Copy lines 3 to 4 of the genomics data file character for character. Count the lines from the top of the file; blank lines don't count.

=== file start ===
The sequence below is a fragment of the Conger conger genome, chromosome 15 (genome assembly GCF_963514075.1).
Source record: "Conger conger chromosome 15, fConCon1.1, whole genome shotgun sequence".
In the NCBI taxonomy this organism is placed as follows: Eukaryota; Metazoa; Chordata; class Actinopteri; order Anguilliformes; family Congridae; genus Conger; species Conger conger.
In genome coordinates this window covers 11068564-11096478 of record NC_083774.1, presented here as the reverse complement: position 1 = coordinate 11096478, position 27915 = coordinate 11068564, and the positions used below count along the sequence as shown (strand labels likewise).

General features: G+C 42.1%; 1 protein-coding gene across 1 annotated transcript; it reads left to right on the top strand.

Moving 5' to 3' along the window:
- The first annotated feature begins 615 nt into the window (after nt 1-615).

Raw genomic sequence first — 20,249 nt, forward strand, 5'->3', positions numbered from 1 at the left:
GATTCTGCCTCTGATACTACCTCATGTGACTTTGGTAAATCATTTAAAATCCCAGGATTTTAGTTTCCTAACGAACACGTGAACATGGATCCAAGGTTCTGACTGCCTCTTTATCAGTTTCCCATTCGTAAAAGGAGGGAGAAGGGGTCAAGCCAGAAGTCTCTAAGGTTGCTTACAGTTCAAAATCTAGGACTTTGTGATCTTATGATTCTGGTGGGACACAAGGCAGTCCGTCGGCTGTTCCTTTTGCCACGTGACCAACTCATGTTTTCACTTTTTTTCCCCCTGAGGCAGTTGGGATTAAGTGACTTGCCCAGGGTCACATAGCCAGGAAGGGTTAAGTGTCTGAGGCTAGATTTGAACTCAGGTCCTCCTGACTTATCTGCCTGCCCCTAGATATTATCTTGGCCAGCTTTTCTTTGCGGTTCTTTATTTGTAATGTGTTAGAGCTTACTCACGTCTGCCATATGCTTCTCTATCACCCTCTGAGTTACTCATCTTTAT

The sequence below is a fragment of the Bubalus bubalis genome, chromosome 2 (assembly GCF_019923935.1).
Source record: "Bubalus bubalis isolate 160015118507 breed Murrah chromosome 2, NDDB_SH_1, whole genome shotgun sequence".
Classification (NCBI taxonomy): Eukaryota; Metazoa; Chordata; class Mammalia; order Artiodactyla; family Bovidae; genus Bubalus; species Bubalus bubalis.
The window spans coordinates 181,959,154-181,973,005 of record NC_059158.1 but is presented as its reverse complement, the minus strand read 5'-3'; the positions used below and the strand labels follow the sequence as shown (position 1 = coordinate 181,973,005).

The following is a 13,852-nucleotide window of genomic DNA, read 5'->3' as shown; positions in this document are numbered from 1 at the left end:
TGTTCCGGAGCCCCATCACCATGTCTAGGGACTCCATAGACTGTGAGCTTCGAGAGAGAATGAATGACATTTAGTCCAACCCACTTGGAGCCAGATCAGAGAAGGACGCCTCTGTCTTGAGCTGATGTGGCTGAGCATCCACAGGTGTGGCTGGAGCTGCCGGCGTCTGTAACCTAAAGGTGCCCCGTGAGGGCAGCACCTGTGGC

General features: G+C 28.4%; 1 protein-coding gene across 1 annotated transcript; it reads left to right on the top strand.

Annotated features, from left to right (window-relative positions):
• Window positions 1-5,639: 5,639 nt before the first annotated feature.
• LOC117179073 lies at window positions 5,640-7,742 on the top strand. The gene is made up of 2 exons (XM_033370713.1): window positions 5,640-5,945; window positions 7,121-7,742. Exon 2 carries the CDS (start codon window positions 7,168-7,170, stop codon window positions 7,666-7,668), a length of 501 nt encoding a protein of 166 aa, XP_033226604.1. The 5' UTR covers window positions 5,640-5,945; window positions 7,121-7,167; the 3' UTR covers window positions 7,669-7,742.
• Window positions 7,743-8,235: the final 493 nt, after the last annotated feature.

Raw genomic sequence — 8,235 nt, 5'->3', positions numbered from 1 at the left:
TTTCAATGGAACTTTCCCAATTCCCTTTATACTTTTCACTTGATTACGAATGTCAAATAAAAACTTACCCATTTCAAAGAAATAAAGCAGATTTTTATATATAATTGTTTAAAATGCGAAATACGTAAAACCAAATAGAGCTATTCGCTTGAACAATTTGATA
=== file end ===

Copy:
In the NCBI taxonomy this organism is placed as follows: Eukaryota; Metazoa; Chordata; class Actinopteri; order Anguilliformes; family Congridae; genus Conger; species Conger conger.
In genome coordinates this window covers 11068564-11096478 of record NC_083774.1, presented here as the reverse complement: position 1 = coordinate 11096478, position 27915 = coordinate 11068564, and the positions used below count along the sequence as shown (strand labels likewise).